I'm new here and about to blow my top!

Discussion in 'General Parenting' started by SarahHawke, Sep 26, 2009.

  1. SarahHawke

    SarahHawke New Member

    Hi there. This is my first time posting here, as a matter of fact it's my first time coming across a support group like this. And I really think I need it! Here's my storey;

    My husband and I have 6 year old twin boys....one of whom has just been diagnosed with oppositional defiance disorder. While I feel relieved to finally have a "name" behind his actions I still am no closer to knowing how to deal with him.

    He is so negative and miserable. They have a wonderful life, are well taken care of, and bathed in love. My husband and I are both always telling them how much we love them and how proud we are of them.

    Dominick can be really nasty and mean and miserable :( It's so hard. My husband and I both take time to spend with him one on one and nothing works.

    Does anyone have any ideas about disapline for bad behavior? I'd love to know what works for you! I really appreciate it!
  2. everywoman

    everywoman Active Member

    One really good text to read is The Explosive Child. It will give you methods that will help. You need to determine what is most important. Put things in baskets---A is most important, B is kind of important, C.... Well, you get the idea. You begin with basket A---I included those that were safety related...violence, running away, etc. Then you work on those behaviors first. Things like brushing hair, clothes, room went on the back burner for a while. Good luck. It's tough dealing with a defiant child.
  3. SarahHawke

    SarahHawke New Member

    Thanks for your response. I will check it out for sure. We don't have issues with him in regards to cleaning his room, getting dress, and so forth. It's mainly the way he snaps when he gets mad at his brother. Like if they're playing a game. there's no happy medium. he goes from happy to angry, there's no progression. he swears at me, calls me names, throws things, breaks things. So i will deffinatley look at that thread. thanks so much!
  4. SomewhereOutThere

    SomewhereOutThere Well-Known Member

    HI there.

    ODD is a diagnose that rarely stands alone and many of us feel it is unhelpful as there is usually a bigger disorder causing the defiance. Common co-diagnosis. are early onset mood disorders and autistic spectrum disorder/Aspergers. Has he ever had a neuropsychologist evaluation? That is 6-10 hours of intensive testing for everything, normally broken into two hours intervals. Nothing is left untouched and NeuroPsychs usually can find stuff that others miss.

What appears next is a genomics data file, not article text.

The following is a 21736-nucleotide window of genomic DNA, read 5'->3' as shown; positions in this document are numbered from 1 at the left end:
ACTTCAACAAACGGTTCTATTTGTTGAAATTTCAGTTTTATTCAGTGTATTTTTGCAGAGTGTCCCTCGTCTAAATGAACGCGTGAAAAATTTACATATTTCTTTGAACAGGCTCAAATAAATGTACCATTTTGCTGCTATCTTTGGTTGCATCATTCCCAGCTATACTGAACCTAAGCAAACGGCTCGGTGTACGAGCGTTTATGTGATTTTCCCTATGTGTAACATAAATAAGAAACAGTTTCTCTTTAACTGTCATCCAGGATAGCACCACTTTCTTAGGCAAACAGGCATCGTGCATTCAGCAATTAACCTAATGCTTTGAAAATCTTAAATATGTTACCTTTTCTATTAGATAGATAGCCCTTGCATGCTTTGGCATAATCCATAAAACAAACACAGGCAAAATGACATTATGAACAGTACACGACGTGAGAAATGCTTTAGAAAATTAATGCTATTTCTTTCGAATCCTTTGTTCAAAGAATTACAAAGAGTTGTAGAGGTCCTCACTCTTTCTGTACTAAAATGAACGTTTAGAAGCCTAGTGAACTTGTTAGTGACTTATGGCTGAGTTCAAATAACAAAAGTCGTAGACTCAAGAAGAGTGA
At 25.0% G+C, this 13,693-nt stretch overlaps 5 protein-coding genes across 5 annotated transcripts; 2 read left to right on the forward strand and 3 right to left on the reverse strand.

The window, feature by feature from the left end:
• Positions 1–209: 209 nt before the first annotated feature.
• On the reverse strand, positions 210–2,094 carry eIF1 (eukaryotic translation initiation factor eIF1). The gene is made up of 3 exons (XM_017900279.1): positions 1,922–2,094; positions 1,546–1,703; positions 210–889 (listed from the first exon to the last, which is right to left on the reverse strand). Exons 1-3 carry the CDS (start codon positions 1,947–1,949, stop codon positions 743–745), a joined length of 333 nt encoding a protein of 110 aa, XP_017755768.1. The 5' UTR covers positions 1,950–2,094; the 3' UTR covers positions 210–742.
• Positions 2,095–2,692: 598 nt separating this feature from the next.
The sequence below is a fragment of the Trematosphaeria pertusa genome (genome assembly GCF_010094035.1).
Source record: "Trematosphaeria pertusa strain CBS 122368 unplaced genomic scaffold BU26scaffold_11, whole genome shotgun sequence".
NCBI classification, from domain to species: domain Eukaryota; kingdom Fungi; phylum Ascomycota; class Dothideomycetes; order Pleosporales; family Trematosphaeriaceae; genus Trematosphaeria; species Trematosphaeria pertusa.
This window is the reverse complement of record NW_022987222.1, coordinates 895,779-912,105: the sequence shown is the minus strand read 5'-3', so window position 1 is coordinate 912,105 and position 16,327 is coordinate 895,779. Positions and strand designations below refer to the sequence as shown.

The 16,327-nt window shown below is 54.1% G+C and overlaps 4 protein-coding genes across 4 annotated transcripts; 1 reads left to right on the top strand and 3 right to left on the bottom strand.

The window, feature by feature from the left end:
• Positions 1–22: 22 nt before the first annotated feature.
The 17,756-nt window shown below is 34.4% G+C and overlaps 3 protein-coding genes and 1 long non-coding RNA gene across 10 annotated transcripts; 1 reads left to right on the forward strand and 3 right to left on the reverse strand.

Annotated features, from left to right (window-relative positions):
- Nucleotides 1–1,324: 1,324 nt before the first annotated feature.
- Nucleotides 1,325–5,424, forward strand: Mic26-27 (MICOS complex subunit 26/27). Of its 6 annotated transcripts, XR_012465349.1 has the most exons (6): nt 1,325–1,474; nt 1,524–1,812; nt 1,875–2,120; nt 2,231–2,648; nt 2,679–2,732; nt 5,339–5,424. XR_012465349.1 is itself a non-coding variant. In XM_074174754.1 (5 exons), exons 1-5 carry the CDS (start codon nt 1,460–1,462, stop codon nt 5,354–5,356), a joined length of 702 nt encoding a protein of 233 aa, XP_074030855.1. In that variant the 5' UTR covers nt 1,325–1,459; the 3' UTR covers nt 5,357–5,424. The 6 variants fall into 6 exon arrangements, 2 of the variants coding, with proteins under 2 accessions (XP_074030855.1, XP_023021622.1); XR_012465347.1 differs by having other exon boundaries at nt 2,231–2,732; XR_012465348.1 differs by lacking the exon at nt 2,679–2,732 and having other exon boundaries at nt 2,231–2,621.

I have a few questions that can help us help you more.

    1/Are there any psychiatric disorders OR substance abuse on EITHER side of his genetic family tree? This is important.

    2/Also, how was his early development in the areas of speech, eye contact, cuddling, did he play appropriately with toys, could he always relate to his same age peers, is he good with strangers, can he transition from one activity to another without freaking out? Did he ever line up his toys or does he take them apart rather than using imaginative play? How is he in crowds? Is he overly sensitive to noise, textures, touch? Can he stare you straight in the eyes when he speaks or is spoken to? Can he do this to strangers?

    Others will come along.
  5. RWHangel

    RWHangel New Member

    I have been dealing with simular problems with my difficult child but I have found that the 123 magic system works only if you really stick too it. It is very simple and affective with my difficult child but I have to stay consistant. Very simply when she acts out or screams at me I simply say "Thats one" if it continues "thats two" if it still goes or she comes back 5 minutes later still bad "that's three take 5". She absolutly hates it cause she has to take a 5 minute time out no discussion no argueing nothing. After her time is up she can come out but there is still no discussion about it. I have found there is no reasoning with her at all so why try. She is catching on and usually stops what ever is driving me crazy after I get to 2. The key is not letting up which can be hard and even harder is not getting angry and screaming cause that is all she wants anyways is to **** me off so she can get what she wants. It is hard I know but it is worth it to get control now before they get older or you will have a hell of a time with them.

    Love ya gals,
  6. tntimaging

    tntimaging New Member

    I understand perfectly, but wish our ODD diagnosis was when our son was 6. This week, my husband (in Iraq) is wanting to sue the school district Erc was in K-5 (2 schools) and I a PO'd at his 1st pediatrician. From 3 or 4 - 10 yrs, I asked for help in undersatnding his anger, lying, defiance, disrespect. Only 1 teacher said I needed to get him psychiatric help and she said it during my husband's 1st deployment and my recurrence with-Breast Cancer. Unfortunately -- it got dropped and given the name that he needed stability.:ashamed:
  7. SarahHawke

    SarahHawke New Member

    Hi and thanks for responding. Sorry for such a long delay!

    To answer a few of your questions

    1. there aren't any psychiatric issues on either side of the family, atleast not to our knowledge.

    2. as far as development he was right on schedule. He has a twin brother and even though they were a month and a half early there was no problems with their development. they walked and talked right on schedule. they weren't ever really into toys because they just played with each other.

    he doesn't always look me in the eye when he is talking to me if he has done something wrong. as far as strangers, is totally fine. And friendly. as far as sensitivity there is none. I wish I had more to tell you. I just feel so lost